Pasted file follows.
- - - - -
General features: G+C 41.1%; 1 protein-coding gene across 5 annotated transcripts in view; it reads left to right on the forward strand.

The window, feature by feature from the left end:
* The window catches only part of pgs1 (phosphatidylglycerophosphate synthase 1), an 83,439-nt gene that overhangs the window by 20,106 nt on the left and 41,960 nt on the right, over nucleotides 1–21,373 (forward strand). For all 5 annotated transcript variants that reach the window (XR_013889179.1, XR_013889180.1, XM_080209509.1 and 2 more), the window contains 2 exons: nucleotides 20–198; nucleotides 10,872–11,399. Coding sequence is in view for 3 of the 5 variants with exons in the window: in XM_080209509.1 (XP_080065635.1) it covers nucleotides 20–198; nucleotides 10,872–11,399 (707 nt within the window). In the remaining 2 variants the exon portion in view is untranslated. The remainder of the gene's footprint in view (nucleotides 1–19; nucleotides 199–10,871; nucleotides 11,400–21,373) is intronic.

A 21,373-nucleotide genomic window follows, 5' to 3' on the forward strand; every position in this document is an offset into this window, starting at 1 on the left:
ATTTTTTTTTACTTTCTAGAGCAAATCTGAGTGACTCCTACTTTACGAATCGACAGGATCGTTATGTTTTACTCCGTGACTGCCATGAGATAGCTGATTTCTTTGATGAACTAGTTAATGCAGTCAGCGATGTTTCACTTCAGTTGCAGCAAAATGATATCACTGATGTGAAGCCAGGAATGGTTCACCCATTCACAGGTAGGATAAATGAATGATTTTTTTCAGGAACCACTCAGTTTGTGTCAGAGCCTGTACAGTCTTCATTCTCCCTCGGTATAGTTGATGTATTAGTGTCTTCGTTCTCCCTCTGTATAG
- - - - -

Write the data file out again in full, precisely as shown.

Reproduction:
General features: G+C 41.1%; 1 protein-coding gene across 5 annotated transcripts in view; it reads left to right on the forward strand.

The window, feature by feature from the left end:
* The window catches only part of pgs1 (phosphatidylglycerophosphate synthase 1), an 83,439-nt gene that overhangs the window by 20,106 nt on the left and 41,960 nt on the right, over nucleotides 1–21,373 (forward strand). For all 5 annotated transcript variants that reach the window (XR_013889179.1, XR_013889180.1, XM_080209509.1 and 2 more), the window contains 2 exons: nucleotides 20–198; nucleotides 10,872–11,399. Coding sequence is in view for 3 of the 5 variants with exons in the window: in XM_080209509.1 (XP_080065635.1) it covers nucleotides 20–198; nucleotides 10,872–11,399 (707 nt within the window). In the remaining 2 variants the exon portion in view is untranslated. The remainder of the gene's footprint in view (nucleotides 1–19; nucleotides 199–10,871; nucleotides 11,400–21,373) is intronic.

A 21,373-nucleotide genomic window follows, 5' to 3' on the forward strand; every position in this document is an offset into this window, starting at 1 on the left:
ATTTTTTTTTACTTTCTAGAGCAAATCTGAGTGACTCCTACTTTACGAATCGACAGGATCGTTATGTTTTACTCCGTGACTGCCATGAGATAGCTGATTTCTTTGATGAACTAGTTAATGCAGTCAGCGATGTTTCACTTCAGTTGCAGCAAAATGATATCACTGATGTGAAGCCAGGAATGGTTCACCCATTCACAGGTAGGATAAATGAATGATTTTTTTCAGGAACCACTCAGTTTGTGTCAGAGCCTGTACAGTCTTCATTCTCCCTCGGTATAGTTGATGTATTAGTGTCTTCGTTCTCCCTCTGTATAG